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Yellen Says Minting a Trillion Dollar Coin Is Not A Viable Option To Raise the Debt Ceiling

·3 min read
Evan Vucci/AP/Shutterstock
Evan Vucci/AP/Shutterstock

Treasury Secretary Janet Yellen said she is against the $1 trillion dollar coin idea, which has been floated around as a way to curb the impending debt ceiling, calling it a “gimmick” in a CNBC interview.

See: Schumer Will Force Third Debt Ceiling Vote Today As US Inches Closer To Default
Find: Biden Warns Economy Headed ‘Over a Cliff’ If Debt Ceiling Not Raised

Indeed, as the debt ceiling crisis escalates, talk of a trillion-dollar platinum coin — which would be deposited at the Federal Reserve as an asset swap – could result in an extra $1 trillion to cover a big portion of Washington’s bill, according to Seeking Alpha. However, the idea has been shot down multiple times by the White House.

Just yesterday, when asked why the White House determined minting the trillion dollar coin would not solve the debt ceiling problem, Press Secretary Jen Psaki responded that “we obviously look at a range of options, and none of those options were viable, either because they wouldn’t be accepted by the Federal Reserve, by the guidance of our Treasury Secretary, or just by legal restrictions,” according to a transcript of her press briefing.

The Senate is holding a procedural vote on the debt ceiling today.

“Last night–I filed cloture on legislation passed by the House to suspend the debt ceiling. And tomorrow–the Senate will vote on moving forward. We’re working to bring this GOP-manufactured debt-ceiling crisis to a swift end and avoid irreparable economic harm to people & families,” Senate Majority Leader Chuck Schumer tweeted yesterday.

The concept of the U.S. minting a trillion-dollar platinum coin in order to avoid a default on federal debt has gripped some quarters of markets and Washington amid political brinkmanship over the debt ceiling. The Biden administration has consistently dismissed it as an option, insisting that the debt ceiling be raised by Oct. 18 through bipartisan action.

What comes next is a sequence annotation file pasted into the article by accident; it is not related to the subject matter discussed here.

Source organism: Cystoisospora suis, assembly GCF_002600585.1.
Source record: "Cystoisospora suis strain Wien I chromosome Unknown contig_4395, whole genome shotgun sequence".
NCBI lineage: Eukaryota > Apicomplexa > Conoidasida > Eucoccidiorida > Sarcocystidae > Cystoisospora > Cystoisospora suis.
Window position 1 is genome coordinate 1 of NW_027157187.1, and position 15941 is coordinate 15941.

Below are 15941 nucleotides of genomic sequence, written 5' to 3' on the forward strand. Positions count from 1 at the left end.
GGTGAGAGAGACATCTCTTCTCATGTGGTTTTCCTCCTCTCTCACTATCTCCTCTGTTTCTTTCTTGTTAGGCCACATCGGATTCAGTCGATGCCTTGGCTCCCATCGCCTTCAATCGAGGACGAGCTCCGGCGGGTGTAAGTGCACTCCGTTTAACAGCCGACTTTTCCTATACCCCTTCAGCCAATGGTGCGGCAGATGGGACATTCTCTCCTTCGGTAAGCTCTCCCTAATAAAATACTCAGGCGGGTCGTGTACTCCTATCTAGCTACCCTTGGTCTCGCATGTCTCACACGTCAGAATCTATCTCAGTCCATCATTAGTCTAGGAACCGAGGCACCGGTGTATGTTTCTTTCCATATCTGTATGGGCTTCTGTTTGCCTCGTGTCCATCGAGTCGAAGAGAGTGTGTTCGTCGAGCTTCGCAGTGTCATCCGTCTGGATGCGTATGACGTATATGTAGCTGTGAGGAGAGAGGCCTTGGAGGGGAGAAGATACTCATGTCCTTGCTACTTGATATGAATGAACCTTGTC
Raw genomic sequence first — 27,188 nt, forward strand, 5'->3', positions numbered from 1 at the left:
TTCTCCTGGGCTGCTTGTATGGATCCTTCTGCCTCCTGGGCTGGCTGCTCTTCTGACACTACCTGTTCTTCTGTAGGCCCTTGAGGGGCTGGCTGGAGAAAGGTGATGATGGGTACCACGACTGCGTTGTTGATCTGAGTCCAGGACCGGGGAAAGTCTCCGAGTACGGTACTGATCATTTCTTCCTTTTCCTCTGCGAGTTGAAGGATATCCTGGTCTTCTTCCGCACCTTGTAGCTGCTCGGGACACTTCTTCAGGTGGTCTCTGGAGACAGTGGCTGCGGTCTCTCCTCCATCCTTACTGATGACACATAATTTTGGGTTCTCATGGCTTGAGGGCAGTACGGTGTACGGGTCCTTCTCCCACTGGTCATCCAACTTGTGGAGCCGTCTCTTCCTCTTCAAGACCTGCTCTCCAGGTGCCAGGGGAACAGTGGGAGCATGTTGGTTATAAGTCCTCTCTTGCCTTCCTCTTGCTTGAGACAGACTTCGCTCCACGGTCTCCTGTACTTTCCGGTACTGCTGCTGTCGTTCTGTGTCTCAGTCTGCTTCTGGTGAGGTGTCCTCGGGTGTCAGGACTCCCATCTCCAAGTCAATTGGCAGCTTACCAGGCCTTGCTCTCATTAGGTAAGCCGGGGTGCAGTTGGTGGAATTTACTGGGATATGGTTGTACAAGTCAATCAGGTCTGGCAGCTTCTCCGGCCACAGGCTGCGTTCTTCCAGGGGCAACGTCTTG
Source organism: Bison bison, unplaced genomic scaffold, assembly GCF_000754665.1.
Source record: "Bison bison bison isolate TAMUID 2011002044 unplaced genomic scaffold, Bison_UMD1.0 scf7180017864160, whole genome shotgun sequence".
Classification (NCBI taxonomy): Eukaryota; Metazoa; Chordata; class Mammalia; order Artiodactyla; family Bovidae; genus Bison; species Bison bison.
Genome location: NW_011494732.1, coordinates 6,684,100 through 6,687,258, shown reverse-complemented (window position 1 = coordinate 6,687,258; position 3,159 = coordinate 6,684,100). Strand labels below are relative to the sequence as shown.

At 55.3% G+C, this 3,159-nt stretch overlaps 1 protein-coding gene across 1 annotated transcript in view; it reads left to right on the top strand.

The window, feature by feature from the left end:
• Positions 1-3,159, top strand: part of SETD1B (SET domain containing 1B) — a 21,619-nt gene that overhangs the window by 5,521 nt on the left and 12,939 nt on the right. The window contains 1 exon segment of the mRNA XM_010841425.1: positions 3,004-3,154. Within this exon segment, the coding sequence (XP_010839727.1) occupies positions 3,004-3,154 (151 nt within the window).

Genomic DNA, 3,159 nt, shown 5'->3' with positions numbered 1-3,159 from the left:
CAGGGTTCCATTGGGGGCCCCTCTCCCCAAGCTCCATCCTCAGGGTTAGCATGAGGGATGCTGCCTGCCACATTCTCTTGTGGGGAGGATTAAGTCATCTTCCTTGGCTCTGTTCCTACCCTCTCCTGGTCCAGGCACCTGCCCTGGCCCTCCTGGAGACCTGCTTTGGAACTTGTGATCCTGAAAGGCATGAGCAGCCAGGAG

Seeking Alpha explains that the concept of a trillion-dollar coin dates back to 1992 when populist presidential candidate Bo Gritz suggested the idea during his second White House run. The idea resurfaced during the debt ceiling crisis of 2013 and the Obama administration even explored the possibility before the impasse came to an end with a continuing resolution, Seeking Alpha reports, adding that the method results in the U.S. minting more money to pay for its obligations, rather than borrowing through Treasuries or the collection of taxes.

A trillion-dollar platinum coin could be minted “within hours of the Treasury Secretary’s decision to do so,” Philip Diehl, former director of the United States Mint, told Axios.

See: Recessions Explained: Definition, Warning Signs and What Happens During One
Find: Expect ‘Cataclysmic’ Impact on Social Security, Child Tax Credit If Debt Ceiling Isn’t Raised

All Yellen would have to do is ask the Mint director to prep the coin ahead of her Oct. 18 deadline, according to Axios.

Once prepped, it would take just moments for it to be minted and an equally short amount of time to get it by helicopter to the Federal Reserve for depositing.

“Voila, we’d have bought ourselves the equivalent of a trillion-dollar increase in the debt limit, without any impact on inflation,” Diehl told Axios.

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This article originally appeared on GOBankingRates.com: Yellen Says Minting a Trillion Dollar Coin Is Not A Viable Option To Raise the Debt Ceiling